A Henry for the ages

A Henry for the ages

The greatest challenge for producers of Shakespeare is to convince the public that it is still worth seeing the Bard's plays, says Bell Shakespeare performer Drew Livingston.

"People go, 'Oh, it's Shakespeare, I don't want to see it'," says Livingston, who plays several characters and has composed the songs for the latest touring production of Henry V.

"Shakespeare is as relevant today as it was 400 years ago and as it will be in 400 years time," Livingston says.

Issues of aggression, betrayal, spin and propaganda, atrocities against prisoners, the maltreatment of women and the futility of war would always blight the world, the 2010 WAAPA graduate said.

This production of Henry V, now playing at the State Theatre Centre, solves the accessibility problem by setting the play as a performance by a group of schoolchildren sheltering in a bunker during the London Blitz in 1940.

Rousing speeches and bloody quarrels are enacted in a claustrophobic bomb shelter to a background of air-raid sirens, explosions and smoke.

Assistant director Susanna Dowling says that framing device - based on a true incident - helped unlock the distant story of King Henry V and the battle of Agincourt for a modern audience.

"The story of the Blitz is absolutely still part of our contemporary culture and the way we understand war," Dowling says.

The stirring World War II oratory of Winston Churchill owed a lot to Shakespeare's "once more unto the breach, dear friends" and "we happy few" speeches in Henry V, says.

"This play is about the power of oration, the power of somebody being able to persuade people to do what he needs them to do, whether to inspire them or to shame them. That is what is powerful about Henry as a character. He has got this incredible power of speech and ability to convince people what he is doing and saying is right. That is still the case nowadays. We still believe people when they have that power of conviction and oration."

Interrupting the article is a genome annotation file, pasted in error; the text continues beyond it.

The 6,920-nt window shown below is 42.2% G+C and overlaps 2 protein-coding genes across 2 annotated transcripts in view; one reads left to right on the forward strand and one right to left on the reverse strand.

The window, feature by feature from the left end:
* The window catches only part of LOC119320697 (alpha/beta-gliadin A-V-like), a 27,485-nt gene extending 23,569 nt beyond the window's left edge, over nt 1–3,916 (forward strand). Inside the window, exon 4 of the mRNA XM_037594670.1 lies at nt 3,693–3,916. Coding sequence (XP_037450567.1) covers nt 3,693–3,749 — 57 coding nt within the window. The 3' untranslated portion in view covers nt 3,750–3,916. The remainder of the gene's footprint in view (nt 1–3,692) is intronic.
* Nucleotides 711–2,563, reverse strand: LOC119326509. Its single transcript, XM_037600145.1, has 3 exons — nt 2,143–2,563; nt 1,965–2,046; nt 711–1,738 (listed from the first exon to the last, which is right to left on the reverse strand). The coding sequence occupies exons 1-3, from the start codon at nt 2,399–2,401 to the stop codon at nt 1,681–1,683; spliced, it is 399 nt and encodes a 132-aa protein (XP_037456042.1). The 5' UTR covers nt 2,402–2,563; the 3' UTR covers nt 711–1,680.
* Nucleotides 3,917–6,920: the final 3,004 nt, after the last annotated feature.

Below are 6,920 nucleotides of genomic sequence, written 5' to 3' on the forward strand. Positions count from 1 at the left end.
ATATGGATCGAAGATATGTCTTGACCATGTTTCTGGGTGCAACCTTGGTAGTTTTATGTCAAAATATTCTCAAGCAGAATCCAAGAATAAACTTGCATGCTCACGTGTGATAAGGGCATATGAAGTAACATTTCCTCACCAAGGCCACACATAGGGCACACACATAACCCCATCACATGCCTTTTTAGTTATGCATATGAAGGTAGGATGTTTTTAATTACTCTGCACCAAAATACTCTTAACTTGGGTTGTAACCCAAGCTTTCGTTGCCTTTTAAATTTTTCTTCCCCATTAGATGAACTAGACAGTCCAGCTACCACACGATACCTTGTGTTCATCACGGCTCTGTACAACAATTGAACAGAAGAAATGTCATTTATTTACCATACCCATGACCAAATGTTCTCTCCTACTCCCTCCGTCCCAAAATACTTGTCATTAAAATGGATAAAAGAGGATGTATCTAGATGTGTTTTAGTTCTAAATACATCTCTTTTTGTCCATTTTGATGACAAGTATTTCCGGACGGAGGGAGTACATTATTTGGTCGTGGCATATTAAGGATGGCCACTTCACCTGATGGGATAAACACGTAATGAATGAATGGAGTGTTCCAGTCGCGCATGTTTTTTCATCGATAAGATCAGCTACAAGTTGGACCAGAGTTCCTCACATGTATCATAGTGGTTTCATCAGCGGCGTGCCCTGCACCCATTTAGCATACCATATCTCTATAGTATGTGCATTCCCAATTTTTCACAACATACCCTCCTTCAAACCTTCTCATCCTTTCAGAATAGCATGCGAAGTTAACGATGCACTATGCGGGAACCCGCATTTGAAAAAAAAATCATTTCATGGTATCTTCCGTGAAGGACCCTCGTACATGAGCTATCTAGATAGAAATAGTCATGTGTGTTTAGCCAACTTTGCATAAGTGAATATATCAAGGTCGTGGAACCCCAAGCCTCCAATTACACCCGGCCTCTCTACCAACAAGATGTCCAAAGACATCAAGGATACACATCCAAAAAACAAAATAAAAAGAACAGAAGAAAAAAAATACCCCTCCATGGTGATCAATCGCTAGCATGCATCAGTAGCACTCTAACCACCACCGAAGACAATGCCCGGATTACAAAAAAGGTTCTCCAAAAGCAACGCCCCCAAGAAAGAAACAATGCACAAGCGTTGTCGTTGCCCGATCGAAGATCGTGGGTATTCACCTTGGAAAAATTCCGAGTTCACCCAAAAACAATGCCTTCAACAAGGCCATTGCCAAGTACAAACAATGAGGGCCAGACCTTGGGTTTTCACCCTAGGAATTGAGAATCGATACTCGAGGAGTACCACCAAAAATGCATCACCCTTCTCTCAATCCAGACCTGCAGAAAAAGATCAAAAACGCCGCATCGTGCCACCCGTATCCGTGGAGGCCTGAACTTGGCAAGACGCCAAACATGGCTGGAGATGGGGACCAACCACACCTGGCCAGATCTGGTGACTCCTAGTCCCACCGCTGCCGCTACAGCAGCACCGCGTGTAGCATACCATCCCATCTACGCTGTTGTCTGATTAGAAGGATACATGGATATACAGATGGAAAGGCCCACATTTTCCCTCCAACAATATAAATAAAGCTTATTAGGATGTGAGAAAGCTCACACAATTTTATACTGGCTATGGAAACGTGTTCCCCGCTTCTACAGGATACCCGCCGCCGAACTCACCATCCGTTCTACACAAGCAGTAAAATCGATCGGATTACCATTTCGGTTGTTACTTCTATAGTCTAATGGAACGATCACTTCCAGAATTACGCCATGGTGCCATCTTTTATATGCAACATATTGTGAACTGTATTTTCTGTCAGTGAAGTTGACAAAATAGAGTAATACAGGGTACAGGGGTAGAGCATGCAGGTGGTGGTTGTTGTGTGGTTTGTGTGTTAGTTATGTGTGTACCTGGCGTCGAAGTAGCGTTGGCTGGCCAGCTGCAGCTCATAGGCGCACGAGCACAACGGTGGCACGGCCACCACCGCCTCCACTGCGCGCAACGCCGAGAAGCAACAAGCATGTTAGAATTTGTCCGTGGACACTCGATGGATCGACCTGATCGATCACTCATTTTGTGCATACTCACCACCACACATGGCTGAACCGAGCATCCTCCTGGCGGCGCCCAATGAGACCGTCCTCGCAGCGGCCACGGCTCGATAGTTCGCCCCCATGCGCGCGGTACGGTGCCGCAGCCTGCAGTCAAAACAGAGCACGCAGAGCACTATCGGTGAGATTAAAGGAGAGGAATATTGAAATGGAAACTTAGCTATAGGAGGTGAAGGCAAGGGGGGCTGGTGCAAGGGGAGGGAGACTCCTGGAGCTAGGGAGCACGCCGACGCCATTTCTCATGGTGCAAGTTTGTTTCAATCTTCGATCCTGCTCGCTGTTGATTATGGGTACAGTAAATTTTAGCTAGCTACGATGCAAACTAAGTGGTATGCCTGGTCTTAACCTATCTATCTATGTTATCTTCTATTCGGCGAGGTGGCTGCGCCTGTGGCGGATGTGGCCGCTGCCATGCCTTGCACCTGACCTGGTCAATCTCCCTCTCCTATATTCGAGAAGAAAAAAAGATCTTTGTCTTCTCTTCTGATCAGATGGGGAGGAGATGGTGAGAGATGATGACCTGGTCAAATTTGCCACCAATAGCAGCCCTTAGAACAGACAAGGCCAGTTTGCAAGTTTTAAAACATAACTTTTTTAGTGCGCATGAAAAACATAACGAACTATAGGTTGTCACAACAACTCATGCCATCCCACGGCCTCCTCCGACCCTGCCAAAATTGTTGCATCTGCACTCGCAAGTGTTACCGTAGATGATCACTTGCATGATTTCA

Director Damien Ryan's contemporary take is inspired by a true story in which for 57 consecutive nights during the Blitz a group of boys rehearsed and performed plays for the other people stuck in the bomb shelter.

Michael Sheasby, who plays Henry, says having the actors play school children who enact the play in the bunker captures the story of the young Henry stepping up to assume responsibility and highlights the themes of loss of innocence that comes with war.

"Performing it through the eyes of children is an enormous way of cementing the impact of war," Sheasby says.

The play's great power is that Henry is an ambivalent character capable of both great heroism and of great atrocities.

Sheasby says he appreciated how the production showed all aspects of the flawed leader and the futility of war.

Henry V is performed at the State Theatre Centre until Saturday before touring to Geraldton on Tuesday and Mandurah next Friday.

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